In this article, I maintain that (1) Sartre's views on violence are ambivalent and (2) Sartre sometimes justifies violence. More specifically, I attempt to establish the misreadings by Michael Fleming and Marguerite LaCaze (on whom Fleming relies) of both my writing and Sartre's in these regards. Each, by arguing that, for Sartre, violence is “sometimes acceptable” or “functionally necessary” or “understandable,” but not morally justifiable, is ignoring Sartre's tendency at times to skirt the issue of justifiability by employing “weasel words” that amount to justification. Both critics seem to forget that Sartre says that, on occasion, violence “could be called just” (qu'on pourrait appeler juste), especially in conditions of last resort defense against oppression, in which case violence, according to Sartre, can restore and regenerate the oppressed. Further, although I acknowledge Fleming's noteworthy emphasis on “structural violence,” I offer considerable counterevidence against his (and LaCaze's) claim that I ignore or slight Sartre's concern for it. I argue, on Sartrean grounds, against his (and Zizek's) claim that structural violence can be purely objective. Finally, I contend that in arguing that Sartre's views are not strictly ambivalent, Fleming, following LaCaze, makes the error of equating “consistency” with not being ambivalent.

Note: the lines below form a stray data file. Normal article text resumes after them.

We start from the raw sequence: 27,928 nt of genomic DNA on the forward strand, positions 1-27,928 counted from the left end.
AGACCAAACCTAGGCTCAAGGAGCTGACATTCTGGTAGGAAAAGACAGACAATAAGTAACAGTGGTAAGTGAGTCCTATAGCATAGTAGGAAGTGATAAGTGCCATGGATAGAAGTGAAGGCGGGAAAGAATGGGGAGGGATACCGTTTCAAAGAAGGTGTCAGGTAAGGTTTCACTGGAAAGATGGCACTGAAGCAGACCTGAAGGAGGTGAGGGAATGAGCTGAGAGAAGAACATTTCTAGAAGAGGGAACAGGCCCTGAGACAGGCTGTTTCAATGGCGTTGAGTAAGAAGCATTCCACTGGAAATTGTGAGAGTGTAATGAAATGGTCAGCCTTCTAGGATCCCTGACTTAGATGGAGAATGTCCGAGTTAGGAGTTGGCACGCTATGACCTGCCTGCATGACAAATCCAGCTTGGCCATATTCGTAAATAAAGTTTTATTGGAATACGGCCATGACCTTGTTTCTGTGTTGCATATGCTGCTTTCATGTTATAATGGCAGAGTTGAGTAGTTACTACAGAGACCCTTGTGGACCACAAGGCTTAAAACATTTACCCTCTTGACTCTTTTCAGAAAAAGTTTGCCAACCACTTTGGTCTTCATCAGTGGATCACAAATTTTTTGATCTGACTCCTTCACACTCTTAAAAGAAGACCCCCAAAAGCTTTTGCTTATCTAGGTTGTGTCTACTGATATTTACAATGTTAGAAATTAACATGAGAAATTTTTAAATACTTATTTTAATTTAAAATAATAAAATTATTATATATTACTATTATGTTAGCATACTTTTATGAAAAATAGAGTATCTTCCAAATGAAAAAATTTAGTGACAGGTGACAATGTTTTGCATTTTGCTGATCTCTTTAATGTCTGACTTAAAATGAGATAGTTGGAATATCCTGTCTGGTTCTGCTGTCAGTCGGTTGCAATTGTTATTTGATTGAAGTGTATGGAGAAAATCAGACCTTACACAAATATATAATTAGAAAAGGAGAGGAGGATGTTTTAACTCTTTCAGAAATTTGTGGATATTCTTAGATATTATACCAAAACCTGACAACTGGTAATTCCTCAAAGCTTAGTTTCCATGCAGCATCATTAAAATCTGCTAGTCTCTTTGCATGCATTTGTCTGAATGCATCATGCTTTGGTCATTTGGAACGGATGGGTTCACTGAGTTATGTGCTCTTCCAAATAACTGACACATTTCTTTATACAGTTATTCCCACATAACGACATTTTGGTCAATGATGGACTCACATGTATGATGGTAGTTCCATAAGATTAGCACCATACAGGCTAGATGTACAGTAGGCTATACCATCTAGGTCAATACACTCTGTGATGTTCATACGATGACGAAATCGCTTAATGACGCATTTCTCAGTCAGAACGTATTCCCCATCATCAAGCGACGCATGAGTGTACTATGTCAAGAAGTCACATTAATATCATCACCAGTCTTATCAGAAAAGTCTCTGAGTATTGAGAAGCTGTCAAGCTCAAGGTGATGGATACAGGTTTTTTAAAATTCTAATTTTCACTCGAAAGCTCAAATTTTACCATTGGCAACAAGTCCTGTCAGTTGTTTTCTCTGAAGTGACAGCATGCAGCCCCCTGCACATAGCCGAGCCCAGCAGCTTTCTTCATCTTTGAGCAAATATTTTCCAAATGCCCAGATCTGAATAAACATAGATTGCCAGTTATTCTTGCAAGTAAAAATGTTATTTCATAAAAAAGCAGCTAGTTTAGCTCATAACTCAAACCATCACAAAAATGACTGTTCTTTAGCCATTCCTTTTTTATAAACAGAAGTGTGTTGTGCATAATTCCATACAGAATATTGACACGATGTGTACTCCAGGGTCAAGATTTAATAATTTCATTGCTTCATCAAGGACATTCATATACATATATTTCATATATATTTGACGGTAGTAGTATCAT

Bioculturalist approach can be fruitfully employed to explain why fictional violence is such an integral part of both our art and entertainment. In any cultural context aggression related biological traits are controlled and shaped in order to ensure both the internal order and the security of a community. William Flesch has argued that his process is guided by the tendency to admire altruistic punishers, who without self-interest assume the task of punishing evildoers. Spectators of such actions tend to react to it emotionally, both spontaneously and via reflection, thus giving the experience both an emotional and a meta-emotional aspect. This plays an important role in relating to the ways in which resorting to violence is justified in mainstream films. This scenario has a strong emotional appeal, even if the spectator would deplore such means in real life contexts. This discrepancy emerges even more strongly in the revenge scenario, which in a fictional context can appear satisfying and empowering despite the moral qualms the spectator might have concerning the ethics of revenge. Because of the deeply ingrained cult of individuality and doubts about the efficacy of government in maintaining law and order, these narrative patterns have developed especially strongly within American popular culture. However, judging by the worldwide success of such films, their appeal is nonetheless quite universal.